Capt. Brett E. Crozier, the Navy captain who was removed from command of the coronavirus-stricken aircraft carrier U.S.S. Theodore Roosevelt, has tested positive for Covid-19, according to two Naval Academy classmates of Crozier’s who are close to him and his family.

A Navy spokesman declined to comment on Crozier’s Covid status.

The commander began exhibiting symptoms before he was removed from the warship on Thursday, two of his classmates said. Crozier was fired following a leak to The San Francisco Chronicle of a letter he had emailed to Navy leaders that detailed the failures on the service’s part to provide the necessary resources to swiftly move sailors off the carrier and disinfect areas on board as the virus spread through the ship.

Thomas B. Modly, the acting secretary of the Navy, said he had lost confidence in Crozier’s ability to command the ship effectively as it dealt with the evolving crisis after Crozier sent the letter on an unclassified email system to 20 to 30 people. Sending such a letter, Modly said, caused unnecessary alarm about the operational readiness of the ship and undermined the chain of command. “In sending it out pretty broadly, he did not take care to ensure that it couldn’t be leaked,” Modly said. “And that’s part of his responsibility.”

In a briefing Saturday, President Trump offered support for Modly’s decision. “He shouldn’t be talking that way in a letter,” the president said of Crozier. “I thought it was terrible what he did.”

Secretary of Defense Mark T. Esper said Sunday on CNN’s “State of the Union” that there were 155 confirmed cases of Covid-19 among sailors aboard the aircraft carrier, and that more than half of the ship had been tested. So far there have been no hospitalizations.

“There is an investigation ongoing,” Esper said of Crozier’s actions. “All the services at times relieve commanders without the benefit of an investigation up front because they’ve lost confidence in them. It’s certainly not unique to the Navy.”

The news of Crozier’s diagnosis is likely to fuel further skepticism of the Navy’s handling of the outbreak aboard the aircraft carrier, which has already received notable criticism from the rank and file. On Friday, videos circulated showing hundreds of sailors aboard the Roosevelt cheering for Crozier as he disembarked the ship. Memes depicting the Navy captain rescuing his sailors from a burning building over saving his own career sprouted up across social media.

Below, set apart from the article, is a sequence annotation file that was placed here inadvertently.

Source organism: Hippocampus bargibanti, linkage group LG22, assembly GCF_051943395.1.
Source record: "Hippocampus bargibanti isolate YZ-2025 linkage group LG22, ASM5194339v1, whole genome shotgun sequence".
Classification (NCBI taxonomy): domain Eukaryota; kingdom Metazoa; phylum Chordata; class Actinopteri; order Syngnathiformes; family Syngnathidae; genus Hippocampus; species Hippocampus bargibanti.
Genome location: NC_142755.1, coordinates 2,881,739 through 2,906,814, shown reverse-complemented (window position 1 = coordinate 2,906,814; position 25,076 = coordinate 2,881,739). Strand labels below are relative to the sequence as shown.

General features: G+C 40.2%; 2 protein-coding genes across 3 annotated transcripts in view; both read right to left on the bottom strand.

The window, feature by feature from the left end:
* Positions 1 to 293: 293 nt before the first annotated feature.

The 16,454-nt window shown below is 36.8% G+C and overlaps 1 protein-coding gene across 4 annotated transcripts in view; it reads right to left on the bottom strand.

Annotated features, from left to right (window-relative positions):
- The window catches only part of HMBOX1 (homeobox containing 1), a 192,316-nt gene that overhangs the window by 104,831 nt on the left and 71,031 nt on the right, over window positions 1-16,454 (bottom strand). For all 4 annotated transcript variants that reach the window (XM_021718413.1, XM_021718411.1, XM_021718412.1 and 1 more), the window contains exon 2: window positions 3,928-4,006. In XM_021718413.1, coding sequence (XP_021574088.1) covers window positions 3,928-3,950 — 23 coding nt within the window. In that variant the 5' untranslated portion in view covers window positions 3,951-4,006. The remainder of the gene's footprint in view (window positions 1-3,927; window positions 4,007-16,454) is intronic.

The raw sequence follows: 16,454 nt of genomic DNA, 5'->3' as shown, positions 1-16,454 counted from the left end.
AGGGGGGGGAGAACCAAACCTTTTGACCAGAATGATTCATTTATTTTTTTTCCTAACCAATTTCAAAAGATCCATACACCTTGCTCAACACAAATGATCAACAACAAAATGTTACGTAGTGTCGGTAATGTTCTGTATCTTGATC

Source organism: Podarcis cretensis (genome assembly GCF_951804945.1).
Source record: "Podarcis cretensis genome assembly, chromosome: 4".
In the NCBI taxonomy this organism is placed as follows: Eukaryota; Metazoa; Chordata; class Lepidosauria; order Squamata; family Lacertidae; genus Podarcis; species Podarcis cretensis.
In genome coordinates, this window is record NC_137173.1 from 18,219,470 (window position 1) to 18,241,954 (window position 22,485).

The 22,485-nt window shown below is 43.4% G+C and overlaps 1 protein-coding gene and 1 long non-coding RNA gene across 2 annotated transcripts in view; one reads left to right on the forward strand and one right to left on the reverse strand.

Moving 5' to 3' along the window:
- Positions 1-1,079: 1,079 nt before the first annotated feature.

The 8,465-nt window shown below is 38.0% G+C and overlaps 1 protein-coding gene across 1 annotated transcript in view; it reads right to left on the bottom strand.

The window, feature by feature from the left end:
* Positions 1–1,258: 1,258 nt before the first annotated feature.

Crozier’s firing has also raised concerns with Democratic lawmakers. In a statement, the Democratic leaders of the House Armed Services Committee condemned his removal, although they acknowledged that Crozier might have made missteps in his handling of the situation. “Captain Crozier was justifiably concerned about the health and safety of his crew, but he did not handle the immense pressure appropriately,” the lawmakers said. “However, relieving him of his command is an overreaction.”

“Throwing the commanding officer overboard without a thorough investigation is not going to solve the growing crisis aboard the U.S.S. Theodore Roosevelt,” the lawmakers added.

On Sunday, former Vice President Joseph R. Biden Jr. expressed criticism of the Navy’s actions on ABC’s “This Week,” saying, “I think it’s close to criminal the way they’re dealing with this guy.”

“I think he should have a commendation rather than be fired,” Biden added.

A Navy spokesman said that Crozier has been reassigned to the headquarters of the Naval Air Forces Pacific command in San Diego, but that he must complete a quarantine period first.

The captain was being quarantined in “distinguished visitors quarters” on Naval Base Guam, according to two of his classmates. It is unclear when he was first tested for Covid-19 or when he received his results.

The U.S.S. Theodore Roosevelt, which is homeported in San Diego, arrived in the U.S. territory of Guam on March 27 and holds a crew of nearly 5,000 service members. All sailors who are evacuated from the carrier must have a negative test result for Covid-19 before they can be quarantined ashore. At least 400 from the vessel were expected to be sent to hotels in Guam on Sunday, according to Mary Rhodes, the president of the Guam Hotel and Restaurant Association, who is helping the Navy with the logistics of these transfers. “This is an emergent situation and a humanitarian effort,” said Rhodes. “We have 13 hotels to receive up to 4,000 military personnel.”

The sailors will join roughly 625 other service members from the Roosevelt who have already tested negative for the virus and have been sent to quarantine in hotels over the past few days.

If you’re part of the military community and want to tell the At Team how the military’s efforts to contain the coronavirus are affecting you, email us at atwar@nytimes.com or visit The Times’s Tips page.


Eric Schmitt contributed reporting from Washington.

John Ismay is a staff writer who covers armed conflict for The New York Times Magazine. He is based in Washington.

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